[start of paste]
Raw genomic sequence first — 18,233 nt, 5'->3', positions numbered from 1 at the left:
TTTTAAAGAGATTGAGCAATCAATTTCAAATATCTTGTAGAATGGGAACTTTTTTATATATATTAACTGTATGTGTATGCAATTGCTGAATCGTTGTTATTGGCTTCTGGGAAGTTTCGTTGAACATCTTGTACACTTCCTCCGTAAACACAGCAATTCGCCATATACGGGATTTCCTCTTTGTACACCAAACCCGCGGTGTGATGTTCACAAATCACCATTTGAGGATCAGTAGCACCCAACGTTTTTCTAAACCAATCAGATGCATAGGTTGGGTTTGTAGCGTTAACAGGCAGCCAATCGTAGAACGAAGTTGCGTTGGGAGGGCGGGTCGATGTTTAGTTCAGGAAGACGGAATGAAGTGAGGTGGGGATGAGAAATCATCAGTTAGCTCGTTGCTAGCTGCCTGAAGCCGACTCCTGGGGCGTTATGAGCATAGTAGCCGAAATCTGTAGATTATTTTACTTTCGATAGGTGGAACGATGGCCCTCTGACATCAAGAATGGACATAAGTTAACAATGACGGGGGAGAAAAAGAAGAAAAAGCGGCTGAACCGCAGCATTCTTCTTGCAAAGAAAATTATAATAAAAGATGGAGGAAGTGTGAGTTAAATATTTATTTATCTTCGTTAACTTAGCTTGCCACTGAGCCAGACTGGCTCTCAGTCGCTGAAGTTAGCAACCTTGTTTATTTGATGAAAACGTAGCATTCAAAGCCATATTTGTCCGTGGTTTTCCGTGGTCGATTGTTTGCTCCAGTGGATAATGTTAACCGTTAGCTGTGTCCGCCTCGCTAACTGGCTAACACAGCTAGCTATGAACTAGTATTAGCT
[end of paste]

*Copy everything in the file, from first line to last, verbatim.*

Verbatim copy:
Raw genomic sequence first — 18,233 nt, 5'->3', positions numbered from 1 at the left:
TTTTAAAGAGATTGAGCAATCAATTTCAAATATCTTGTAGAATGGGAACTTTTTTATATATATTAACTGTATGTGTATGCAATTGCTGAATCGTTGTTATTGGCTTCTGGGAAGTTTCGTTGAACATCTTGTACACTTCCTCCGTAAACACAGCAATTCGCCATATACGGGATTTCCTCTTTGTACACCAAACCCGCGGTGTGATGTTCACAAATCACCATTTGAGGATCAGTAGCACCCAACGTTTTTCTAAACCAATCAGATGCATAGGTTGGGTTTGTAGCGTTAACAGGCAGCCAATCGTAGAACGAAGTTGCGTTGGGAGGGCGGGTCGATGTTTAGTTCAGGAAGACGGAATGAAGTGAGGTGGGGATGAGAAATCATCAGTTAGCTCGTTGCTAGCTGCCTGAAGCCGACTCCTGGGGCGTTATGAGCATAGTAGCCGAAATCTGTAGATTATTTTACTTTCGATAGGTGGAACGATGGCCCTCTGACATCAAGAATGGACATAAGTTAACAATGACGGGGGAGAAAAAGAAGAAAAAGCGGCTGAACCGCAGCATTCTTCTTGCAAAGAAAATTATAATAAAAGATGGAGGAAGTGTGAGTTAAATATTTATTTATCTTCGTTAACTTAGCTTGCCACTGAGCCAGACTGGCTCTCAGTCGCTGAAGTTAGCAACCTTGTTTATTTGATGAAAACGTAGCATTCAAAGCCATATTTGTCCGTGGTTTTCCGTGGTCGATTGTTTGCTCCAGTGGATAATGTTAACCGTTAGCTGTGTCCGCCTCGCTAACTGGCTAACACAGCTAGCTATGAACTAGTATTAGCT